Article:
Is the Respect for Marriage Act a Win for the Right?

Is the Respect for Marriage Act a Win for the Right?

Is the Respect for Marriage Act a Win for the Right?

While the legislation was intended as a buttress against Republican attacks on LGBTQ+ rights, activists have criticized the RFMA for including religious liberty exemptions.


Anticipating an increasingly activist Supreme Court and wary of further incursions on LGBTQ+ and other rights, Democrats sprung into action. A unique combination of factors—a lame-duck session of Congress, fear of a future attack on Obergefell v. Hodges, and a turning tide of public opinion on marriage equality—paved the way for the signing of the Respect for Marriage Act on December 13.

But while the legislation was intended as a buttress against right-wing attacks on LGBTQ+ rights, activists have criticized the Respect for Marriage Act for writing Republican religious liberty exemptions into law and focusing on an issue that impacts only a small and wealthy portion of the LGBTQ+ community. While the RFMA provides federal recognition for lawfully conducted same-sex marriages, it does not require any state to issue same-sex marriage licenses, but instead demands that states recognize same-sex or interracial marriages performed across state lines.

If Obergefell were to be overturned, same-sex marriage would likely become illegal in 35 states, the number that currently have same-sex marriage bans on the books. While a couple could theoretically travel to another state to get a marriage license, to later have it recognized by their home state, the Respect for Marriage Act risks creating a two-tier system of marriage equality in lieu of total federal protection.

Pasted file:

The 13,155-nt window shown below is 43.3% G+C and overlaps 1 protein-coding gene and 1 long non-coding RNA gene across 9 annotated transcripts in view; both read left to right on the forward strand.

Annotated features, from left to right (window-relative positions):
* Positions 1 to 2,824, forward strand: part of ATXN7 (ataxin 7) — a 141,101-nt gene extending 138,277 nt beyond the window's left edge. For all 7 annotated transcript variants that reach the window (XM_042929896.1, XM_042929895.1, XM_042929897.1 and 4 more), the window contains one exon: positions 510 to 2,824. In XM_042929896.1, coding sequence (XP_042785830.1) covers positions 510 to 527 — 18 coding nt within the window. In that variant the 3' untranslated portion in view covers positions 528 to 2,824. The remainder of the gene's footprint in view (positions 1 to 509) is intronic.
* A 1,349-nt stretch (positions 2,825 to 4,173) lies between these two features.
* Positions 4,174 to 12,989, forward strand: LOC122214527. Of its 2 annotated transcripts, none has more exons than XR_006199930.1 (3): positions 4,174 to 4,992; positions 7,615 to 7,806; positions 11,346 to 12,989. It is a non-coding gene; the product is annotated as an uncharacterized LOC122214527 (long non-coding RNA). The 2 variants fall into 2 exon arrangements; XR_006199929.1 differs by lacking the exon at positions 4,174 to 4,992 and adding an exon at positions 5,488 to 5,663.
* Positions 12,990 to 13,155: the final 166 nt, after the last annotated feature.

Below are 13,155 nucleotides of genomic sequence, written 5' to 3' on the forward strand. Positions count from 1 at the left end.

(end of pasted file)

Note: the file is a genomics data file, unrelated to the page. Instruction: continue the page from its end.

As The New York Times reported, a $1.7 million campaign by Centerline Action, a conservative nonprofit; Ken Mehlman, a former chairman of the Republican National Committee; and Reginald Brown, a lawyer for President George W. Bush, worked to drum up Republican support for the Respect for Marriage Act. Ultimately, their efforts were successful, with 12 Republicans joining Democrats in the Senate in favor.

Why would high-level Republican operatives throw their time and money behind the Respect for Marriage Act? And why now? Activists say it’s about religious liberty. Chrissy Stroop, a prominent member of the “exvangelical” movement and author of Empty the Pews: Stories of Leaving the Church, described the Act’s religious liberty exemptions as a way for the “right to discrimination to remain unchallenged.”

Stroop described the Respect for Marriage Act as a sly way for Republicans to hide behind the language of inclusion while cementing further protections for religious individuals to discriminate against LGBTQ+ Americans. The law itself states that “nonprofit religious organizations shall not be required to provide services…for the solemnization or celebration of a marriage.” Like in 303 Creative LLC v. Elenis, which is set to test the limits of the First Amendment when applied to nondiscrimination in public accommodation, the Respect for Marriage Act reaffirms an individual’s right to refuse service if doing so would violate their firmly held religious beliefs.

And while the Respect for Marriage Act might represent a calculated political maneuver to enshrine religious liberty protections within a “rights-based” law, Kenyon Farrow, an LGBTQ+ activist and writer, calls attention to the political calculus Republicans made when deciding to support the measure.

“[Republicans] are animating homophobia and transphobia in other ways, just not attacking marriage equality specifically because…the American public has grown to approve of gay marriage,” Farrow said.